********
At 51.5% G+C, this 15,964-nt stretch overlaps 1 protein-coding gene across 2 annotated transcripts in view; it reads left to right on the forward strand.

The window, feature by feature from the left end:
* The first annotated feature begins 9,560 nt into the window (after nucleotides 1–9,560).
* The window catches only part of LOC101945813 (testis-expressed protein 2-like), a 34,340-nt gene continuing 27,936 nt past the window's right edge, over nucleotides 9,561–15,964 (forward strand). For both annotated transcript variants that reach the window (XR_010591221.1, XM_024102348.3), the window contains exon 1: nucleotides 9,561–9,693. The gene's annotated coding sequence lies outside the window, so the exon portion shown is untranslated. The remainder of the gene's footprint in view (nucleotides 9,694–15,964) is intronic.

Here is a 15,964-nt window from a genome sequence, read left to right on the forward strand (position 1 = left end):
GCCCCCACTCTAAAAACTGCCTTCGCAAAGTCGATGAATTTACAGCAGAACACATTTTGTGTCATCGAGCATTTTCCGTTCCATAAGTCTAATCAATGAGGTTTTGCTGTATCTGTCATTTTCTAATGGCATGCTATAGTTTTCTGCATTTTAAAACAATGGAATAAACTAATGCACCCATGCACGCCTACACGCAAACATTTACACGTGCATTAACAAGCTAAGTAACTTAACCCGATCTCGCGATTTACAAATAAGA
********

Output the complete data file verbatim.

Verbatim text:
At 51.5% G+C, this 15,964-nt stretch overlaps 1 protein-coding gene across 2 annotated transcripts in view; it reads left to right on the forward strand.

The window, feature by feature from the left end:
* The first annotated feature begins 9,560 nt into the window (after nucleotides 1–9,560).
* The window catches only part of LOC101945813 (testis-expressed protein 2-like), a 34,340-nt gene continuing 27,936 nt past the window's right edge, over nucleotides 9,561–15,964 (forward strand). For both annotated transcript variants that reach the window (XR_010591221.1, XM_024102348.3), the window contains exon 1: nucleotides 9,561–9,693. The gene's annotated coding sequence lies outside the window, so the exon portion shown is untranslated. The remainder of the gene's footprint in view (nucleotides 9,694–15,964) is intronic.

Here is a 15,964-nt window from a genome sequence, read left to right on the forward strand (position 1 = left end):
GCCCCCACTCTAAAAACTGCCTTCGCAAAGTCGATGAATTTACAGCAGAACACATTTTGTGTCATCGAGCATTTTCCGTTCCATAAGTCTAATCAATGAGGTTTTGCTGTATCTGTCATTTTCTAATGGCATGCTATAGTTTTCTGCATTTTAAAACAATGGAATAAACTAATGCACCCATGCACGCCTACACGCAAACATTTACACGTGCATTAACAAGCTAAGTAACTTAACCCGATCTCGCGATTTACAAATAAGA